A Deeper Understanding of Service-Learning

June 7, 2021
Elena Klaw giving a brief introduction about herself during the Deepening Service-Learning workshop.

Elena Klaw giving a brief introduction about herself during the Deepening Service-Learning workshop.

Kiera Moran

The classroom is the place where students can intentionally reflect on their involvement and where they can see themselves as agents of change and they can also see themselves as someone who is taking a role in an organization. So it helps the student frame what they often think of as saving the world….if that coaching comes from the classroom, then it’s so much easier for us to guide them in their tasks and in the organization itself,” said Elaine Tokolahi as she explains what she sees, as one of the greatest benefits that a classroom can provide to a community partner.  

This was the third faculty workshop of the year which was hosted by the Center for Community Engagement (CCE). The facilitators included Dr. Missy Garvin (Department of Psychology and lead Faculty Fellow in the CCE) and Dr. Damien Wilson (Department of Business and Economics and Faculty Fellow in the CCE). We were also joined by CCE staff, AmeriCorps VISTA members, as well as Dr. Yajuan (Vivian) Xiang (Associate Professor in Early Childhood Studies at SSU), Dr. Adele Santana (Associate Professor in Business and Economics at SSU), Dr. Seth Pollack (Faculty in Service Learning at CSU Monterey Bay and Director of Service Learning Institute), Dr. Julia Heinen (Director of Community Engagement at CSU Northridge), Dr. Elena Klaw (Faculty in Psychology at SJSU and Director of the Center for Community Engagement Learning and Leadership), Dr. Rochelle Smarr (Director of Service Learning and Civic Engagement at CSU San Marcos), Dr. Fawn Canady (Assistant Professor in Education at SSU) and Elaine Tokolahi (Center for Volunteer and Nonprofit Leadership in North Bay).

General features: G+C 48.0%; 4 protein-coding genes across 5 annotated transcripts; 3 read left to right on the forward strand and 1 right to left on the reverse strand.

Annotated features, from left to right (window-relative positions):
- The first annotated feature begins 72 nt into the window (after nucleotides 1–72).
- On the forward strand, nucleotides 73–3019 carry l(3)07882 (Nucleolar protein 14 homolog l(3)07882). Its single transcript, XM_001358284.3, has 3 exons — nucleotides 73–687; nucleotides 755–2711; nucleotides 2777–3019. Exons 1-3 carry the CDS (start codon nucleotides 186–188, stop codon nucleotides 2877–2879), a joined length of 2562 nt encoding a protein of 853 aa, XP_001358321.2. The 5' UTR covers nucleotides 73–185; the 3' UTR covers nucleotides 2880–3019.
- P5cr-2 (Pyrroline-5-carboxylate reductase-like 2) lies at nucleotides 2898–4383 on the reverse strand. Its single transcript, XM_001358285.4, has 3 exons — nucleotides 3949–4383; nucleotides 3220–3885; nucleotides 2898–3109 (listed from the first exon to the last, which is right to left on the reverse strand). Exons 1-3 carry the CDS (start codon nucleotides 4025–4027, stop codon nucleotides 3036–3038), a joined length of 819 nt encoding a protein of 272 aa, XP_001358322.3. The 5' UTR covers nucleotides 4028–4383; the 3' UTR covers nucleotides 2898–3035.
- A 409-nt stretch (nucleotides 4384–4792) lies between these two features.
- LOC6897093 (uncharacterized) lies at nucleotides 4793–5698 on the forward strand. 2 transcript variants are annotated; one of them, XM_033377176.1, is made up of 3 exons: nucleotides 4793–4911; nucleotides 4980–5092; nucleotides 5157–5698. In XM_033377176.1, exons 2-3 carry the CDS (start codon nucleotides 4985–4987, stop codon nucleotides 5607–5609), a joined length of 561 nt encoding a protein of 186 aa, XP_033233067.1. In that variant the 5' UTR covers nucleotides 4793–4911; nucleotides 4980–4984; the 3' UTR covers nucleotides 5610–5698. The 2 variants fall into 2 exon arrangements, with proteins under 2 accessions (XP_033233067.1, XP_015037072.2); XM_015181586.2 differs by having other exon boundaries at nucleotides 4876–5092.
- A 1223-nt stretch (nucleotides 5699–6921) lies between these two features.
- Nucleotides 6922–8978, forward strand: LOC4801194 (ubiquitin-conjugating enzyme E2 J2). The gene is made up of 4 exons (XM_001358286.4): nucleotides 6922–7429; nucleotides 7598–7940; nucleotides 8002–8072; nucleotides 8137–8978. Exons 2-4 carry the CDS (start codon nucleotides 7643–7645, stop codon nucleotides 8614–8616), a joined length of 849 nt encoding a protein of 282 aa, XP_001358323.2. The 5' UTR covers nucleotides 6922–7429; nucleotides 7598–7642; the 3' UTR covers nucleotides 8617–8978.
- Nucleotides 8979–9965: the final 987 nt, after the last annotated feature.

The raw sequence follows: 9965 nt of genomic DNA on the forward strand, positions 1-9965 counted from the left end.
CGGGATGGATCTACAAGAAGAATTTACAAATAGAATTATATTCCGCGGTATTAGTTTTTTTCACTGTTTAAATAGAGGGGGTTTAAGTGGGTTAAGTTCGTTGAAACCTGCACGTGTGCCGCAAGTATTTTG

This workshop focused on how faculty, who are teaching a service-learning course, can find different ways to deepen their service. To start things off, Dr. Garvin asked the participants to pick a service-learning course they teach and think about how they could deepen it. In small breakout groups, Dr. Xiang explained she is “actually looking forward to incorporating service-learning in one of the classes I will be teaching in the fall, which is language development… I found one of the areas I would like to improve [which] is to provide language of context for my students to understand how multiple factors actually contribute to learning language.” She then goes on to explain she’s currently going through the process of finding potential community partners who can help “set up the class and goals together.” To add on, Dr. Wilson stated “identifying a partner and having a partner who recognizes what the students can provide you and concurrently, what the students can provide the partner, is a really good starting point.” The faculty attending this workshop were committed to learning how to improve their service-learning. 

At the very end, while speaking about her experience in teaching service-learning courses, Dr. Garvin explained that in her course “the project the partner needed, that we found, related to civic learning and then came the project...there’s always these different angles in which we can do it and that’s one of the things that I loved most about talking to people who teach service- learning, is that you see all of the different ways in which people can come about it.” 

Overall, from a students perspective, this workshop was very insightful. Just seeing behind the scenes of service-learning is interesting. One thing I thought was compelling about this workshop was seeing how faculty find ways to create strong relationships with their community partner(s), as well as setting up their classes so that  students can apply what they have learned in the classroom to their projects in the community.